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A Glimpse of Gay Pride in the 1950s

A Glimpse of Gay Pride in the 1950s


ONE National Gay & Lesbian Archives shares a rare glimpse at gay life in the 1950s in honor of LGBT Pride month.

ONE National Gay & Lesbian Archives at the University of Southern California Libraries, the largest repository of lesbian, gay, bisexual, transgender and queer materials in the world, shared a heartwarming couple of photos with Time of two gay men showing affection in a photo booth during the early 1950s in honor of LGBT Pride month.

While public displays of affection by same-sex couples are commonplace today, the fact that this picture was taken in 1953 - a time when LGBT people could be arrested for simply holding hands with someone of the same sex - makes it a powerful and beautiful image demonstrating the spirit of LGBT Pride.

"The picture was once owned by the young man on the right-hand side of the image above, Joseph John Bertrund Belanger," Kyle Morgan, an archivist at the ONE Archives, explains on Time. "Belanger, for most of his life, was a devoted collector of LGBT history. Born in Edmonton, Canada, in 1925, he served in the Royal Canadian Air Force and was a member of the Mattachine Society - an early instance of what today would be called an LGBT organization -- in the early 1950s. It is thanks to his passion and foresight that the image survives today."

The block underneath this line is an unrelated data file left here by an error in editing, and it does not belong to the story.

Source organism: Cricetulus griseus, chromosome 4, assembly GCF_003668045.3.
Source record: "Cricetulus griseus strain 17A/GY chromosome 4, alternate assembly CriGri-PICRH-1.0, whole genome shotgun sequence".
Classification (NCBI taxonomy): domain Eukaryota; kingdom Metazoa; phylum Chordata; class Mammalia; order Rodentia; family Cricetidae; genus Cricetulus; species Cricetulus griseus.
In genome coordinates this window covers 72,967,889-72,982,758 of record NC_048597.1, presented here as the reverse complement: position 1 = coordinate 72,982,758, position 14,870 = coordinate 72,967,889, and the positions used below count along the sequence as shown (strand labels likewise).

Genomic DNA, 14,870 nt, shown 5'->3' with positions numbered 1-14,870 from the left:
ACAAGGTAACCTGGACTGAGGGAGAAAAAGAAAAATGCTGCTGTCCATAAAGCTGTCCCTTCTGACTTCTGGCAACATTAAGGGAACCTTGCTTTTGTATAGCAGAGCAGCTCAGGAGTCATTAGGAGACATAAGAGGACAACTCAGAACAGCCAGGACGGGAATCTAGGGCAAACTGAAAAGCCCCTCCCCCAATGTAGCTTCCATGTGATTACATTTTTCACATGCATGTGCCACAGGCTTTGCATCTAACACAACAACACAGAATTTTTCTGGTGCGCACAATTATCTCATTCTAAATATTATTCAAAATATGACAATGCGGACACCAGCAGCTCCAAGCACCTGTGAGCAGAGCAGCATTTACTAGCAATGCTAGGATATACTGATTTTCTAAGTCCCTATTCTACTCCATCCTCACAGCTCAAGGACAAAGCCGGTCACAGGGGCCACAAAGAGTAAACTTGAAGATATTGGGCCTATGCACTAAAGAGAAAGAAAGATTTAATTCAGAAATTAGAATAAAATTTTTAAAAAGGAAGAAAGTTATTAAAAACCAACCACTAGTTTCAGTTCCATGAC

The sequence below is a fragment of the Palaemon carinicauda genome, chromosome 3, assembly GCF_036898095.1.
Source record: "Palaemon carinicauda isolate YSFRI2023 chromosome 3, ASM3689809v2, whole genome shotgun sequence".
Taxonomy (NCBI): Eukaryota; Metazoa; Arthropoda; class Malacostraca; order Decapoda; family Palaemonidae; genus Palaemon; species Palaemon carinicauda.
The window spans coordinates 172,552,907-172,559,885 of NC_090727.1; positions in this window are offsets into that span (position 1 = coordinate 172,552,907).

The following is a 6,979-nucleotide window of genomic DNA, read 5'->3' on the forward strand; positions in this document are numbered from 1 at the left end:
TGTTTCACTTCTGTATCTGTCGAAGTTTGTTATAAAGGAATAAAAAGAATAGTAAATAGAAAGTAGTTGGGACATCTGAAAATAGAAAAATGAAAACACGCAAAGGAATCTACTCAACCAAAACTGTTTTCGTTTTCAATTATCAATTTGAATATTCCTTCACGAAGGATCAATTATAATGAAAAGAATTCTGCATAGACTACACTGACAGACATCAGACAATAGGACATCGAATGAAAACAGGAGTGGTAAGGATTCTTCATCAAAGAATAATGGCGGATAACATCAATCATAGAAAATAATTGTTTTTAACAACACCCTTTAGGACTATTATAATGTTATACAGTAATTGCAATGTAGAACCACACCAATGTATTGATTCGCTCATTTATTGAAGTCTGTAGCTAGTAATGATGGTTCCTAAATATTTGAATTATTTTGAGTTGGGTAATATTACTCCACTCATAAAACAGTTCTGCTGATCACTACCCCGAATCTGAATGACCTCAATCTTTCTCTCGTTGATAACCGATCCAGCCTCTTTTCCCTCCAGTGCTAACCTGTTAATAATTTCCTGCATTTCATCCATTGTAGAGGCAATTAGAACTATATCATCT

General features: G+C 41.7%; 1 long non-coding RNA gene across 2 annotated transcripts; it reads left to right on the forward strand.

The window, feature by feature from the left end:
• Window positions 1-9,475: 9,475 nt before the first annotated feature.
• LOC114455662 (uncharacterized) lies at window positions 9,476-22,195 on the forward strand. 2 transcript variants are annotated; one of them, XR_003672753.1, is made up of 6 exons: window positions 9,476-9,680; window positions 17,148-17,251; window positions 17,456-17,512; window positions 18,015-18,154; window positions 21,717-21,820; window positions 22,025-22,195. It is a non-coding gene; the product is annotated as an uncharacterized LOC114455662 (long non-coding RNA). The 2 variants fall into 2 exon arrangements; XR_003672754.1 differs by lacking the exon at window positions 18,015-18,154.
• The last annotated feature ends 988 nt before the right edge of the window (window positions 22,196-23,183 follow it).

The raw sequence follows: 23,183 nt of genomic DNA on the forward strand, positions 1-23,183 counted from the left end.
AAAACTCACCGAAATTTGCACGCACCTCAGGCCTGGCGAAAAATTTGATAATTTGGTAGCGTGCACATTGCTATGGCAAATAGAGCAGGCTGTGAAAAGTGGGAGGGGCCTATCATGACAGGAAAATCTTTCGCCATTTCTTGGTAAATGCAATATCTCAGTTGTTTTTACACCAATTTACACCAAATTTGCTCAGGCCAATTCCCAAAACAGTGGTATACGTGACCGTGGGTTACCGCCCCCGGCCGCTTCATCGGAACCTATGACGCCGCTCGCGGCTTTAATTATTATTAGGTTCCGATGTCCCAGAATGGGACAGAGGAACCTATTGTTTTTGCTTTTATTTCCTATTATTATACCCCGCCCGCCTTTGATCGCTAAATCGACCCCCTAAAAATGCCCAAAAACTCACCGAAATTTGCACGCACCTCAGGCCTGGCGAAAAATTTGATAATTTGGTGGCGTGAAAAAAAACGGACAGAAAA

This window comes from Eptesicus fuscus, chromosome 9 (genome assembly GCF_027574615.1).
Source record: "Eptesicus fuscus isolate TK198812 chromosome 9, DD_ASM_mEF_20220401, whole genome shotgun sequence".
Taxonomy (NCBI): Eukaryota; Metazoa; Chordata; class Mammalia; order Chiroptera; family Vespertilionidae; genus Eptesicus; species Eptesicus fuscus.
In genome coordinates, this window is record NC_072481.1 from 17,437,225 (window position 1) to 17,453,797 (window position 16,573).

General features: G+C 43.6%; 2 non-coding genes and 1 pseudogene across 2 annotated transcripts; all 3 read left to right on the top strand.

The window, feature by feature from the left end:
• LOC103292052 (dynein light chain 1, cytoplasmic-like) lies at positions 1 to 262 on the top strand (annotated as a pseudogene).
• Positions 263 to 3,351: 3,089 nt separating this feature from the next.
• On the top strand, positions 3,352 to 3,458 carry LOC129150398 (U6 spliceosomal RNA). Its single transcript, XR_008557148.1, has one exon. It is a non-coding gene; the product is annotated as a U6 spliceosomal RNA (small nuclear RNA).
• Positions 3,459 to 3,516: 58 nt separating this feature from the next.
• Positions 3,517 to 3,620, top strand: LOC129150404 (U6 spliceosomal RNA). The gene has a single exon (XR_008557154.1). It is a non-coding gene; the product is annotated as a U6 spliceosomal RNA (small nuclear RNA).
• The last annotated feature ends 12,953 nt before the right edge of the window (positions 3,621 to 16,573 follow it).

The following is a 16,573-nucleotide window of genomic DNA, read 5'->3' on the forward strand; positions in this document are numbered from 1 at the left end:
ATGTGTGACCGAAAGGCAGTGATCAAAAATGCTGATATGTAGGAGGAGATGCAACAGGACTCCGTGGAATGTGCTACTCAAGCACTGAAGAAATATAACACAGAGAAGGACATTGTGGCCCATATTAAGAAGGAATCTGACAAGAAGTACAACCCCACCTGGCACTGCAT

Take a look at the two images below of the young men freely showing their affection for one another in the privacy of a photo booth at the 1953 PGE exhibition at Hastings Park in Vancouver, Canada.

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